Chip and Dan Heath wrote in Decisive: How to Make Better Choices in Life and Work that we “spotlight” information that supports our existing beliefs. They think we should instead ask ourselves “disconfirming” questions. By doing that, we will be less likely to let our visceral emotions and narrow focusing lead us into mistakes.
Their advice brings to mind how I fish. I‘ll use the wrong bait or fish in the wrong spot. When I don’t catch any fish, I’ll recall the advertiser’s claims made about their sure-fire lure I bought. I don’t want to think that I’ve wasted so much time in the wrong place. I’ll double down and stay even longer. I’ll tell myself I’m not patient enough and need to cast my line out more skillfully. Instead, I should look for a “disconfirming” question. I should ask myself why all those other anglers keep buzzing back and forth across the lake in front of me instead of sitting in one place. How about you, do you fish (think) like this or do you buzz back and forth rethinking all your possibilities?
The last post talked about engineering change as though it were difficult to bring about but uniformly a good thing. In this post, I would like to talk about change as if it were a force with a life of its own and often collateral damage. It can be a source of both hope and suffering.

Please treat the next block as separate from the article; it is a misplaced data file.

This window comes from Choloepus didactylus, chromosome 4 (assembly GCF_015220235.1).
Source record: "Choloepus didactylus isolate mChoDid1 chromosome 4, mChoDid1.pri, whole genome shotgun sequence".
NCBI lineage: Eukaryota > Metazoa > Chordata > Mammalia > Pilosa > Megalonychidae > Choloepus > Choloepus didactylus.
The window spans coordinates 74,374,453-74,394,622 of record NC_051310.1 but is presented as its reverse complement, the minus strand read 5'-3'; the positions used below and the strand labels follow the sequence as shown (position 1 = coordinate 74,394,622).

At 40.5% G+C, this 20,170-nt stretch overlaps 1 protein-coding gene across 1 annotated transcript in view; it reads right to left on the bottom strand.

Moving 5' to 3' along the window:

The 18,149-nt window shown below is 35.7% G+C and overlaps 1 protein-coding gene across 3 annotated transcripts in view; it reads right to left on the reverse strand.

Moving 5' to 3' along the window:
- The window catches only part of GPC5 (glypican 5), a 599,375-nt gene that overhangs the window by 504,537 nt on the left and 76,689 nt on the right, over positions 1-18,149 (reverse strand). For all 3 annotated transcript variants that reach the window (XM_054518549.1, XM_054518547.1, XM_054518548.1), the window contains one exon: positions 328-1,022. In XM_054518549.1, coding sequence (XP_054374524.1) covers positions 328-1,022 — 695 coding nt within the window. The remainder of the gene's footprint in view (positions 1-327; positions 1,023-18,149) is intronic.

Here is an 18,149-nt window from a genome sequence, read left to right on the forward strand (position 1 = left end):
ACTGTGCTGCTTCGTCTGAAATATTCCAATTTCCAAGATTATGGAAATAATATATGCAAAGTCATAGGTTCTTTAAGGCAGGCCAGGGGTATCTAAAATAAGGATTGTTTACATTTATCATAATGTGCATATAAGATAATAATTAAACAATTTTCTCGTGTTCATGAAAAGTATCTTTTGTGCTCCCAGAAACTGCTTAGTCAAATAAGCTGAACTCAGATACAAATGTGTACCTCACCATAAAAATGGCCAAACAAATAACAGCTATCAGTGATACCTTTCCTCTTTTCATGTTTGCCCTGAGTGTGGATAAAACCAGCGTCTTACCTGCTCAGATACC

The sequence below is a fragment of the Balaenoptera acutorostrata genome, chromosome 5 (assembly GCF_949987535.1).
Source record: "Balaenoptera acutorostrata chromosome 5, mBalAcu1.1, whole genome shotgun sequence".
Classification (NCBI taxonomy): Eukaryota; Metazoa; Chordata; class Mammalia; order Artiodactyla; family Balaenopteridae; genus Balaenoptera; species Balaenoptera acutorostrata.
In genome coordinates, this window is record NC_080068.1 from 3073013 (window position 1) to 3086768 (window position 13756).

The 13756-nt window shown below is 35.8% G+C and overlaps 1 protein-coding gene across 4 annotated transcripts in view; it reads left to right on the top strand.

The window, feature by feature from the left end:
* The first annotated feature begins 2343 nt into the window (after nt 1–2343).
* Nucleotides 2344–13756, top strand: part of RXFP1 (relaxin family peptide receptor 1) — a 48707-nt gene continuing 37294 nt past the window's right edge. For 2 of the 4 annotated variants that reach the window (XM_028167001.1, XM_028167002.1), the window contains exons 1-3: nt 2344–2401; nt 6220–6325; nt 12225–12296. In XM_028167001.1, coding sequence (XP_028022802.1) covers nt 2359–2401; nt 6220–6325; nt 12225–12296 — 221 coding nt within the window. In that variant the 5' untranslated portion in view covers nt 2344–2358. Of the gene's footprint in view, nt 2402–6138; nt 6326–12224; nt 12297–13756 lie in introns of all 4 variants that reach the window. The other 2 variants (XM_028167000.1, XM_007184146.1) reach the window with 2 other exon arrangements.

Joseph Schumpeter, said by Wikipedia to be an Austrian American economist, used the term creative destruction to describe the “process of industrial mutation” which is always changing the current economic structure to create a new one. We have all seen that one man’s progress is another man’s joblessness. It is also not news that the pace of creative destruction is exponentially faster because of the speed of communication of discovery, the number of players in this global economy, the technological improvements in the tools used to make discovery, and the use of artificial intelligence.
When you cannot feed your kids because you have lost your job in an outdated company, it is hard to embrace creative destruction. It becomes easier to embrace philosophies that endorse a belief that things must be a certain way and not change.
How has creative destruction affected you? Are you surviving economic Darwinism?
I ‘ve always liked that quote from Harry Stack Sullivan, who accepted his own humanity and used his understanding of it to help others. I would invite you to join me in using our humanity to help each other brainstorm about some of the important issues we face as people living on a common planet and sharing common hopes for our lives and for those of the ones we love.While we experience our lives individually and have individual problems, I mean for this site to be about our problems as social issues. I see what we say here as on the order of brain-storming ideas and opinions that others might want to consider at their own risk.
I had a hard time finding a name for my publishing company because so many of the names were already taken. I settled on Cairde, Karuna & Hedd. As I understand it, the words mean Friendship, Compassion, and Peace. That is the approach I want to take to this site. Jeff
P.S., I need to make a disclaimer here that I cannot give you medical advice and I urge you to consult your physician before you make any decisions regarding a pregnancy or any other health related matters. I don’t warrant that anything I say or others say here is accurate or complete. Even though I hope you do not have any problems from reading the things here, I take no responsibility for how this affects you.